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Evidence-Based Diabetes Management December 2017

Moving Pharma Contracting Into the Era of Accountability

Thomas R. Graf, MD
A chief medical officer for a major payer outlines the challenges making sure that certain high-cost therapies are directed to the patients who need them.
There’s also the challenge of defning a realistic comparator. Total medical expense, a likely best candidate, is often harder to determine than it would first appear—and absent a solid comparator—the relative impact is impossible to judge. Pharma has ofered several interesting ideas for how this might be managed:
  • The challenge of rebates. We are now well past the era of using volume discounts to help control costs. The goal today is controlling the total cost of care, especially pharmaceutical costs, which have outpaced the overall medical spend. Some have looked at rebates or refunds if certain complications occur, such as heart attacks.13 The challenge is that these practices do not necessarily support the optimal use of the medication, that they encourage widespread marketing to the lowest-risk patients to ensure complications do not occur too frequently. This also does not get at the underlying issue: the therapy may simply cost too much. Offering a 30% reduction for certain patients on a drug that is 50% overvalued does not control costs.
  • Pay-for-performance. The idea of not charging patients who do not respond to a treatment is another approach. This model is uniquely suited to the high-cost specifc-use medications being introduced in cancer care; it would fail for other drug classes where determining response is more difficult. To truly develop comprehensive accountability, a program that includes annual total cost of care and trend impact is needed. The challenge here is that there are many factors outside of a specifc disease and certainly beyond a drug’s impact that afect the total cost of care. Many pharmaceutical companies have developed or partnered with others to provide wrap-around services to improve adherence and modify lifestyle—offering stress reduction treatments or help with exercise and diet to support improved outcomes and reduced healthcare utilization. However, these services may interfere with similar programs at the health plan or provider level. Also, these programs are either not explicitly tied to cost or only focus on the cost of the specifc diagnosis or disease state. This makes perfect sense from a pharmaceutical and provider perspective. However, from the payer, employer, and patient perspectives, programs that reduce CV costs and utilization but raise costs in other areas are not helpful. Proving causality or even an indirect relationship between the two is even harder.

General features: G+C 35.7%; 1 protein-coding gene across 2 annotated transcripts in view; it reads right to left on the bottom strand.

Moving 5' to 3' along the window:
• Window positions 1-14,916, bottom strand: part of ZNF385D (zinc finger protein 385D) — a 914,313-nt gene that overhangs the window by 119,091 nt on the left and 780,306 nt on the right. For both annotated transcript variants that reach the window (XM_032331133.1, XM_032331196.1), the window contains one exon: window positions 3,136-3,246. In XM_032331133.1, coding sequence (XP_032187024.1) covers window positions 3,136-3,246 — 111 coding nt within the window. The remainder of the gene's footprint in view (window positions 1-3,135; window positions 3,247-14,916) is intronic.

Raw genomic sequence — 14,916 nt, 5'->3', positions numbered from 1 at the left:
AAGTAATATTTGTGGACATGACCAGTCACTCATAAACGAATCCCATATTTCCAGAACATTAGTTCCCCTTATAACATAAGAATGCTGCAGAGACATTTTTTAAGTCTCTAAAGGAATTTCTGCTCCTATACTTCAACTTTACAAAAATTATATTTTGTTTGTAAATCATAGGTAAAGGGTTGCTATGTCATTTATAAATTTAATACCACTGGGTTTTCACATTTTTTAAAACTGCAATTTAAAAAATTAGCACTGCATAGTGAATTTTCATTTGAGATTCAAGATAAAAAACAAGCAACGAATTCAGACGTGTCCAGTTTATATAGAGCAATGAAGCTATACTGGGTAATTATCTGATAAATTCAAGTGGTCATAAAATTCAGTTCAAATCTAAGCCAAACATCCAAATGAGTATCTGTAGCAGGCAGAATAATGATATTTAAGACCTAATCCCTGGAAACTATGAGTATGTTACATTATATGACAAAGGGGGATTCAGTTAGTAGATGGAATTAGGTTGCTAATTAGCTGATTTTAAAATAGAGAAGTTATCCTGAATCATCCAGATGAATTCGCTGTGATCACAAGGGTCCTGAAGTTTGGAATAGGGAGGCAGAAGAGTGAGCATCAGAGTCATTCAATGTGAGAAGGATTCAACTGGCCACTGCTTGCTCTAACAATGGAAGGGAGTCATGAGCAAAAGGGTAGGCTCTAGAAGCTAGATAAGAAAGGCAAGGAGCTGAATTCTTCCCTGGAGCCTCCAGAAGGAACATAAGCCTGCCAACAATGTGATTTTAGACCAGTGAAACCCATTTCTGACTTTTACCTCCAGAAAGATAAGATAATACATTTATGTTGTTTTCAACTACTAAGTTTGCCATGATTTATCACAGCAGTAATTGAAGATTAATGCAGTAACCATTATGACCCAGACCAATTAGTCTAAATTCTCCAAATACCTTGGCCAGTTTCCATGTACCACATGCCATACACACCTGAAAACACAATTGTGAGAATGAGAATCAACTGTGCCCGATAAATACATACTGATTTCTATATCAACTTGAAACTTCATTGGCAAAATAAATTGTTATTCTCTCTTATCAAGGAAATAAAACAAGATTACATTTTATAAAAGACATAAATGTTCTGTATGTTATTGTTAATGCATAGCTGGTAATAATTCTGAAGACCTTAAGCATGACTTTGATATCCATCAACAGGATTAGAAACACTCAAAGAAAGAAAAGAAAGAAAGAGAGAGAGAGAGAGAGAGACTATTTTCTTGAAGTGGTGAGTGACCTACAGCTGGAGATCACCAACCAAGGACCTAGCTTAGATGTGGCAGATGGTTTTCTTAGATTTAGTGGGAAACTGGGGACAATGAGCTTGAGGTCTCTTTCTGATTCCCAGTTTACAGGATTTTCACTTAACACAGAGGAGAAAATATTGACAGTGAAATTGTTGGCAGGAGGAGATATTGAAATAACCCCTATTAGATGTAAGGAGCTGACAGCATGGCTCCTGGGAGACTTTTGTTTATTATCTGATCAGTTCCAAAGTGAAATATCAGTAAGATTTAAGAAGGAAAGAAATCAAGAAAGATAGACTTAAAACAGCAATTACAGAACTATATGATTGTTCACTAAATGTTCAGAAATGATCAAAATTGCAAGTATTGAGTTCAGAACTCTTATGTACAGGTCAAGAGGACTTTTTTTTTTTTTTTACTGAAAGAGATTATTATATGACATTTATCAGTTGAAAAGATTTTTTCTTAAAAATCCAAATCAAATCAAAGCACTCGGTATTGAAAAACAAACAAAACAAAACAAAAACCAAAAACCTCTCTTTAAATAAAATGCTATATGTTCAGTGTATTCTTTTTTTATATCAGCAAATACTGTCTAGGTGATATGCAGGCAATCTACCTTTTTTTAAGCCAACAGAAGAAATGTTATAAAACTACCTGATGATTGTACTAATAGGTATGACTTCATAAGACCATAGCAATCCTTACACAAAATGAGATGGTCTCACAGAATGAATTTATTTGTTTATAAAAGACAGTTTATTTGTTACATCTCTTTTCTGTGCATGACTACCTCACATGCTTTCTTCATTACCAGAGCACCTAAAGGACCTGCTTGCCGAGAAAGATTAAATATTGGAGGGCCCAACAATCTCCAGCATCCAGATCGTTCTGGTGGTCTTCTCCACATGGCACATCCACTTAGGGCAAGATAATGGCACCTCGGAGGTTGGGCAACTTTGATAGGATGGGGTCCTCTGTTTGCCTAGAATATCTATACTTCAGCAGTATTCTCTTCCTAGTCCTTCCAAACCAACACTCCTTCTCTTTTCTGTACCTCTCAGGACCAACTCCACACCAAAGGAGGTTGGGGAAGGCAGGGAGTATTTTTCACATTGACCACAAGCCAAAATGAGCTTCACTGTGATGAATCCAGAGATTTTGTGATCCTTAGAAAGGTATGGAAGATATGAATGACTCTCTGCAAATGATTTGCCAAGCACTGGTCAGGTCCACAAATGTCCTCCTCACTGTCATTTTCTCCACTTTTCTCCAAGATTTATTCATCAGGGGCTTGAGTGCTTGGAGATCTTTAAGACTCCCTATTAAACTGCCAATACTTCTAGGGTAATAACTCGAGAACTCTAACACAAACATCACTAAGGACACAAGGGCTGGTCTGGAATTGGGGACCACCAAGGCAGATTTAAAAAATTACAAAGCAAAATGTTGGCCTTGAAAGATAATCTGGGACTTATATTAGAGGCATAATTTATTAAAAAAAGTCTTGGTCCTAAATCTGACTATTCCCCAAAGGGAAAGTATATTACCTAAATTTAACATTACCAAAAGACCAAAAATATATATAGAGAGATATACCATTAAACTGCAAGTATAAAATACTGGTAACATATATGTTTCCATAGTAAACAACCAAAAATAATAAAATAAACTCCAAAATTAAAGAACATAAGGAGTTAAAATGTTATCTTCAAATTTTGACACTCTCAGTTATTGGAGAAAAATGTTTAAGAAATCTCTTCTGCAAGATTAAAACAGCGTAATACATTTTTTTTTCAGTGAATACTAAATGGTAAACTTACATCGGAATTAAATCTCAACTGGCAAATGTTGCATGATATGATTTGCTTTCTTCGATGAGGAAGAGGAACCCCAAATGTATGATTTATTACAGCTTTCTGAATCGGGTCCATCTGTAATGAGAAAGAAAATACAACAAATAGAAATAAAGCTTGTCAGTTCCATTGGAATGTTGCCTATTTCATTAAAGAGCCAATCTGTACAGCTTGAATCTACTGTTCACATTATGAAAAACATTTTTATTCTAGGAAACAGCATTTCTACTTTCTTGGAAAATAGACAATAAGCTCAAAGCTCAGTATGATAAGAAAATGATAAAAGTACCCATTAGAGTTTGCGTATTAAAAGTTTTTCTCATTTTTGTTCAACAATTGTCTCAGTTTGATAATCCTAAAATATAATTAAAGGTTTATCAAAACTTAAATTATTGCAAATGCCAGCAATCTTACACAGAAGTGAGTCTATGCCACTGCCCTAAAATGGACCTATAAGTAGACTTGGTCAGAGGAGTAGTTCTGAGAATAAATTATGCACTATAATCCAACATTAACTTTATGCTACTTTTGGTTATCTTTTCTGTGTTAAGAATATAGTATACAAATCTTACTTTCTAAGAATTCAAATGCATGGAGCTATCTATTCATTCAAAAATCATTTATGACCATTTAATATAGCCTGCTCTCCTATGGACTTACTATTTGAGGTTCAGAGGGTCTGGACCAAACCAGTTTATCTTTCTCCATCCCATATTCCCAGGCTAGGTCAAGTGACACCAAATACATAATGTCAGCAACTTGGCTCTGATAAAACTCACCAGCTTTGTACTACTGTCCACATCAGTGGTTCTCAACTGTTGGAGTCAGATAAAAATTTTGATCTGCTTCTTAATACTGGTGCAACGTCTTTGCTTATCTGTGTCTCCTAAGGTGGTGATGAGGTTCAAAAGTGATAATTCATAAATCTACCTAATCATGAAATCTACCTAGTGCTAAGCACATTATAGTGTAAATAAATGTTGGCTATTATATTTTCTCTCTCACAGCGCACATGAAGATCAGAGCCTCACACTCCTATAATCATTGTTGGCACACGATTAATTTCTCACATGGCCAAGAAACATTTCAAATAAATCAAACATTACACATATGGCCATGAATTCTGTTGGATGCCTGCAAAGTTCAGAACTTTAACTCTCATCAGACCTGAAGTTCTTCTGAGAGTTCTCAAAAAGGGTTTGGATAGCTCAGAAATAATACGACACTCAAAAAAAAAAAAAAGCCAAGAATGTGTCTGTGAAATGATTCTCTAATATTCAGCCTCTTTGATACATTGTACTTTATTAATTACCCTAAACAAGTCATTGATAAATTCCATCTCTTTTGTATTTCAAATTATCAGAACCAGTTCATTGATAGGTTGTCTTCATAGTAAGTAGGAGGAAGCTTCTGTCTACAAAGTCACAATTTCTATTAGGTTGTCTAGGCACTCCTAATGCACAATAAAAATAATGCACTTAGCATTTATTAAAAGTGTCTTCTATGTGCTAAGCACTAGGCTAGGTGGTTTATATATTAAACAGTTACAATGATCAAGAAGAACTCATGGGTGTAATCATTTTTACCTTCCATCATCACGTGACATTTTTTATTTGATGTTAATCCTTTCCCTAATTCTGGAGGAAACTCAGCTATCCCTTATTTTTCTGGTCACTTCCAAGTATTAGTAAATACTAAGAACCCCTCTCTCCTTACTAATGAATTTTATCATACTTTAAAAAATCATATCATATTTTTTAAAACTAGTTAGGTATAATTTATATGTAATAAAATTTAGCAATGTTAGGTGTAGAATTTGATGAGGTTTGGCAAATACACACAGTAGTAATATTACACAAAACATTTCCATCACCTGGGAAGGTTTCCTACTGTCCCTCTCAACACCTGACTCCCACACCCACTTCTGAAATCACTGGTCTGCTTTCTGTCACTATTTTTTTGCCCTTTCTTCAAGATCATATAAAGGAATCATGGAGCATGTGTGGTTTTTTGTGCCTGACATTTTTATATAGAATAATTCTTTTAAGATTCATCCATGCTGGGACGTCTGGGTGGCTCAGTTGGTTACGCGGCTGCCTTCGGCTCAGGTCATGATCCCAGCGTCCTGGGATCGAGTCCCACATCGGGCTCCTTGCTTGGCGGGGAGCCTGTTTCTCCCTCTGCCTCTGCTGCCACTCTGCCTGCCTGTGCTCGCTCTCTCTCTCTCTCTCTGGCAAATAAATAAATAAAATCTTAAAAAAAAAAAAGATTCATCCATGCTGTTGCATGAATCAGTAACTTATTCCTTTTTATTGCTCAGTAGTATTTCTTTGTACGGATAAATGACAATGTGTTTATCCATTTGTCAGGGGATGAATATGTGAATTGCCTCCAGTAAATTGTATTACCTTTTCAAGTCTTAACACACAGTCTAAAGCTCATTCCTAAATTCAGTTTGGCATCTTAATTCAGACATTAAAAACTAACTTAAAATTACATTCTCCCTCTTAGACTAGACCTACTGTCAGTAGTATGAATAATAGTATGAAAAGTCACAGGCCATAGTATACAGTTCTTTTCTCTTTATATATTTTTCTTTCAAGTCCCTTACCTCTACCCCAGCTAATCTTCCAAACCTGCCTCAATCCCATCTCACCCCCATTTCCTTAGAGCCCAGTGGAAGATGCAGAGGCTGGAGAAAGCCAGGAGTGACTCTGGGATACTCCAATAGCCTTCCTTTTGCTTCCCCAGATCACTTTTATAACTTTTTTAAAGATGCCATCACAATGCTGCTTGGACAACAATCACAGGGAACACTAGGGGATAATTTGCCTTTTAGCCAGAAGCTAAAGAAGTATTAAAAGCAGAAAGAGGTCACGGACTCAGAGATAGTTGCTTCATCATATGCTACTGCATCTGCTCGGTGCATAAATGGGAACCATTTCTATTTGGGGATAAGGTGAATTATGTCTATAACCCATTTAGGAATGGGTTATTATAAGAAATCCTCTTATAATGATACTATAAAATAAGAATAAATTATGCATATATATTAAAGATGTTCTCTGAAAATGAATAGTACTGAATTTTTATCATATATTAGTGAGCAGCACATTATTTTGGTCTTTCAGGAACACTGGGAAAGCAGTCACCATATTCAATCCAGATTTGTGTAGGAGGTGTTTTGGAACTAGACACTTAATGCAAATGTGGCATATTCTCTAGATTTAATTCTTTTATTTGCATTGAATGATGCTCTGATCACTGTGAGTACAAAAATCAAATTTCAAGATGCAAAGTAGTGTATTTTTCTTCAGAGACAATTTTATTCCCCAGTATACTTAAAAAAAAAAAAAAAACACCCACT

• Making partnerships scalable. For this approach, a collaboration between physicians, other providers, and drug manufacturers would help with the all-encompassing nature of total medical expenses. However, this only becomes practical for companies that have medications for multiple disease states and systems that have large numbers of patients. For insurers, this works only if the same pharma–provider coalitions care for a signifcant number of their members. The practical application of these global innovations is challenging.
What can we really do? How can we move forward? It is clear that there is no silver bullet to improving quality while driving down cost in healthcare; in the pharmaceutical arena, as well. A tailored approach blending all the ideas will be necessary. We also need to look for related areas in which we can eliminate non–value-added costs from the system. Examples include site-of-service issues, where the infusion location often translates into a 2- to 10-fold cost difference, or cost-plus-percentage markups for medications that work well when medications are priced in the hundreds of dollars but fail when prices reach $500,000. These are simple changes that can impact cost that do not really create accountability but do rationalize the overall pharmaceutical spend.

Creating a direct link between the impact of the proper use of the medication and the corresponding price paid is critical to the long-term success of healthcare. The keys are:
  1. Reaching agreement among payers, providers, and pharma on a process for measuring the direct and long-term impacts, quality, utilization, and cost of new therapies.
  2. Agreeing on a process to ensure selection of the optimal patients for each new therapy, along with a mechanism to create accountability for patient selection.
For many, the idea of a rebate for treatment failures or complications makes sense; for others, the idea of overall cost of care for a specifc disease category on an annual basis works; for still others, By working through these areas and tailoring the methodology to the disease state and specifc medication profle, we can best make lasting progress to drive quality improvement to reduce total cost of care rather than just cutting a few dollars today.

Author Information

Dr Graf is vice president and chief medical officer, Horizon Blue Cross Blue Shield of New Jersey. 

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